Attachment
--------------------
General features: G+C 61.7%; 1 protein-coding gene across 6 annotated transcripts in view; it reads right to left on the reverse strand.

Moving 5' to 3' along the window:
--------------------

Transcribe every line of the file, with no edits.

General features: G+C 61.7%; 1 protein-coding gene across 6 annotated transcripts in view; it reads right to left on the reverse strand.

Moving 5' to 3' along the window: